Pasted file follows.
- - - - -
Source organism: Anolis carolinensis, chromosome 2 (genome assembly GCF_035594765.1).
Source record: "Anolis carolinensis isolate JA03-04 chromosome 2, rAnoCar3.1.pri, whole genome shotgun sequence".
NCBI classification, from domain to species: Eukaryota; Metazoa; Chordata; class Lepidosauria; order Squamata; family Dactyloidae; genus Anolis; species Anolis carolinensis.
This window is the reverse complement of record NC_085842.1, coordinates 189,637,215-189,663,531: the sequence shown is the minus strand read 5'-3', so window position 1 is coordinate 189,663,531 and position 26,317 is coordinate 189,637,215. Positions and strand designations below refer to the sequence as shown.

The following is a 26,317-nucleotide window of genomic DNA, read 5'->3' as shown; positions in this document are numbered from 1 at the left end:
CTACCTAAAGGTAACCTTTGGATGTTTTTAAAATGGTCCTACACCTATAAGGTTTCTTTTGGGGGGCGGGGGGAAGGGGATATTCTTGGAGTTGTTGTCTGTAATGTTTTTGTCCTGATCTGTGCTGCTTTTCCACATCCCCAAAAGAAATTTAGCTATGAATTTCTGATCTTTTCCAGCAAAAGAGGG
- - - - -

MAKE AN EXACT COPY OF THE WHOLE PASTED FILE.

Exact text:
Source organism: Anolis carolinensis, chromosome 2 (genome assembly GCF_035594765.1).
Source record: "Anolis carolinensis isolate JA03-04 chromosome 2, rAnoCar3.1.pri, whole genome shotgun sequence".
NCBI classification, from domain to species: Eukaryota; Metazoa; Chordata; class Lepidosauria; order Squamata; family Dactyloidae; genus Anolis; species Anolis carolinensis.
This window is the reverse complement of record NC_085842.1, coordinates 189,637,215-189,663,531: the sequence shown is the minus strand read 5'-3', so window position 1 is coordinate 189,663,531 and position 26,317 is coordinate 189,637,215. Positions and strand designations below refer to the sequence as shown.

The following is a 26,317-nucleotide window of genomic DNA, read 5'->3' as shown; positions in this document are numbered from 1 at the left end:
CTACCTAAAGGTAACCTTTGGATGTTTTTAAAATGGTCCTACACCTATAAGGTTTCTTTTGGGGGGCGGGGGGAAGGGGATATTCTTGGAGTTGTTGTCTGTAATGTTTTTGTCCTGATCTGTGCTGCTTTTCCACATCCCCAAAAGAAATTTAGCTATGAATTTCTGATCTTTTCCAGCAAAAGAGGG